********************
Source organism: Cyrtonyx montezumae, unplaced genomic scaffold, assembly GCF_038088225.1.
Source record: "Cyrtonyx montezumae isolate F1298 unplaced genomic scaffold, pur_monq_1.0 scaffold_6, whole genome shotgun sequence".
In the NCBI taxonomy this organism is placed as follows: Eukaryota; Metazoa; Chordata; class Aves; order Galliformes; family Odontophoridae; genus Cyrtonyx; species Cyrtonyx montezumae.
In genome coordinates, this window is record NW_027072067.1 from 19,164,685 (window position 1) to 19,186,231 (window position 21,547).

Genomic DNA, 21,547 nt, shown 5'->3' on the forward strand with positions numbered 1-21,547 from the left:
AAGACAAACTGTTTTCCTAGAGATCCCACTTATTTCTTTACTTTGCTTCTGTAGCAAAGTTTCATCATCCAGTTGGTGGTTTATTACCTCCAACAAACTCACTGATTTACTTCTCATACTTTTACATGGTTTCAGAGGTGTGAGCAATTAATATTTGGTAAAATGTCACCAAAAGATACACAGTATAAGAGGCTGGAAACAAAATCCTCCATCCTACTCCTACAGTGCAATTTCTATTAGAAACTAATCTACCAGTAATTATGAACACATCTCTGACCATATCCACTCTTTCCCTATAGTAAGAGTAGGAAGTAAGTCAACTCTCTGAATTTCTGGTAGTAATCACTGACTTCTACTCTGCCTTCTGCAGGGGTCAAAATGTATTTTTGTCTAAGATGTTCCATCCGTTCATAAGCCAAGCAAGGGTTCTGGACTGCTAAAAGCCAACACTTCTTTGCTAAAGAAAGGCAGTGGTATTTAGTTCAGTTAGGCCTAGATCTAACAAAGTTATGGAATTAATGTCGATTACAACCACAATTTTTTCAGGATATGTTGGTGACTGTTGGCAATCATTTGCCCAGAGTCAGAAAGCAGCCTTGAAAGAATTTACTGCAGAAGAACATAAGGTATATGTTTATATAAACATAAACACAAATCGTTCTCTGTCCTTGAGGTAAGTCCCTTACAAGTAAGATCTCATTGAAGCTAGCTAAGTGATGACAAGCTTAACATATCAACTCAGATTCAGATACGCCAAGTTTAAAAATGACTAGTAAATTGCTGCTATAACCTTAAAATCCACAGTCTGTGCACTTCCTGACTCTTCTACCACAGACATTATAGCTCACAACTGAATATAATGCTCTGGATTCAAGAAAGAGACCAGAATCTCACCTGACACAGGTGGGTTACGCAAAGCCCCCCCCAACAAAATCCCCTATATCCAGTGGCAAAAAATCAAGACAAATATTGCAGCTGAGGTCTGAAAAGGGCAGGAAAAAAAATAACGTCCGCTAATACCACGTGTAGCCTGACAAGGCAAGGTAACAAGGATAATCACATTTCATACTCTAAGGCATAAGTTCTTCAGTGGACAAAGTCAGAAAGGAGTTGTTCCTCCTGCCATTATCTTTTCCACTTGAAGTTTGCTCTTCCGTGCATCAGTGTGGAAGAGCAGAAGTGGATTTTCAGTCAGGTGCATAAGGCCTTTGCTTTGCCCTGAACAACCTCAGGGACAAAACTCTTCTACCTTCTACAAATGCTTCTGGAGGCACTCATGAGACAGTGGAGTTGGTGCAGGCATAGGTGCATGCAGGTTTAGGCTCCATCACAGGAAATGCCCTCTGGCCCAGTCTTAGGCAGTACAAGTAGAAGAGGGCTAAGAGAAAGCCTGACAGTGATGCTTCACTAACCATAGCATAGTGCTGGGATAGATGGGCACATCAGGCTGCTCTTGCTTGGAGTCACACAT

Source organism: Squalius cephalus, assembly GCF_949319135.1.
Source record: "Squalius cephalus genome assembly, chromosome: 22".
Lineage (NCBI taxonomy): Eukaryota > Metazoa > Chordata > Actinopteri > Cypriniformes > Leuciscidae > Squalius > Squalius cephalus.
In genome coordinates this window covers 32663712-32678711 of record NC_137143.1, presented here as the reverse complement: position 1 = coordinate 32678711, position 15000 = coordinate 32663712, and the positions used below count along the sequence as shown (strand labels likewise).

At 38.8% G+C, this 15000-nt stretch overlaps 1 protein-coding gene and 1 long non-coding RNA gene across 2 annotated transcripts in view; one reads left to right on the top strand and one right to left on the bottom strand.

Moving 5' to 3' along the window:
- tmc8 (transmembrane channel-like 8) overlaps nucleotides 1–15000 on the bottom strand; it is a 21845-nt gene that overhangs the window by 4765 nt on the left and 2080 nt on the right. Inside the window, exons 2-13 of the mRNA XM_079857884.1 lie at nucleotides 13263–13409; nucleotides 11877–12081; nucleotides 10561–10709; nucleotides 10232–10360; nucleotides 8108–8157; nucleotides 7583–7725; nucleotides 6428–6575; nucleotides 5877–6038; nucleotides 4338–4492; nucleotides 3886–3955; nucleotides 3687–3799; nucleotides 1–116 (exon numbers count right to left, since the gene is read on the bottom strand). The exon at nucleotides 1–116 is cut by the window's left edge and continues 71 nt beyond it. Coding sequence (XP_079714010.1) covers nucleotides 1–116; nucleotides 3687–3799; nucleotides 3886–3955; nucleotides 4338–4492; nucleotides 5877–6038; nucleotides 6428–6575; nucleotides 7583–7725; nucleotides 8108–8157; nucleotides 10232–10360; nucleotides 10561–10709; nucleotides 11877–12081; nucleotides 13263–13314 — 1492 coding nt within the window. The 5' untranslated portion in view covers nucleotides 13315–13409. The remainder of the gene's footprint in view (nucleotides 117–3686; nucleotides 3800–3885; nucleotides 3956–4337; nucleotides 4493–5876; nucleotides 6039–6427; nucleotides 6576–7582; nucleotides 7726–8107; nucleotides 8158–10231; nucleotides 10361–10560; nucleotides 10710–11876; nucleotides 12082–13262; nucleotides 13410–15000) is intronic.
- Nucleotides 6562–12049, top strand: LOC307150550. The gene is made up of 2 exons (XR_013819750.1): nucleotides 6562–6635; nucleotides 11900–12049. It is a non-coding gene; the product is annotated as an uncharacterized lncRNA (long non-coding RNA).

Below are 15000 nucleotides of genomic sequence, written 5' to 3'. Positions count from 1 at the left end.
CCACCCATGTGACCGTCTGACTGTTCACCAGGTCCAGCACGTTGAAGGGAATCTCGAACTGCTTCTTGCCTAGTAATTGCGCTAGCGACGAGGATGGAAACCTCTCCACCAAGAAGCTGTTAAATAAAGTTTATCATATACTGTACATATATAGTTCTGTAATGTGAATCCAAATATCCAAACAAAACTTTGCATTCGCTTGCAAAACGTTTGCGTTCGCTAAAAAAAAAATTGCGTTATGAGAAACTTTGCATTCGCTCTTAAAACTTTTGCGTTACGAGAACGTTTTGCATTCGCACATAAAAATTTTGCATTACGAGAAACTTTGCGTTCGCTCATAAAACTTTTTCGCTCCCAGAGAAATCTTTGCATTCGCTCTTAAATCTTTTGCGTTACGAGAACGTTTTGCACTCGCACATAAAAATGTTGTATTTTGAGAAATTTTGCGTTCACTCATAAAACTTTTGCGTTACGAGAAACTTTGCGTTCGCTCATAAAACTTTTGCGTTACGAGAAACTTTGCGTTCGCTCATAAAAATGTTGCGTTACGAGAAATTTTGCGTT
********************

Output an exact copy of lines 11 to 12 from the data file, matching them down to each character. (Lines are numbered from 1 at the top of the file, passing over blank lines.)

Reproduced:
At 38.8% G+C, this 15000-nt stretch overlaps 1 protein-coding gene and 1 long non-coding RNA gene across 2 annotated transcripts in view; one reads left to right on the top strand and one right to left on the bottom strand.

Moving 5' to 3' along the window: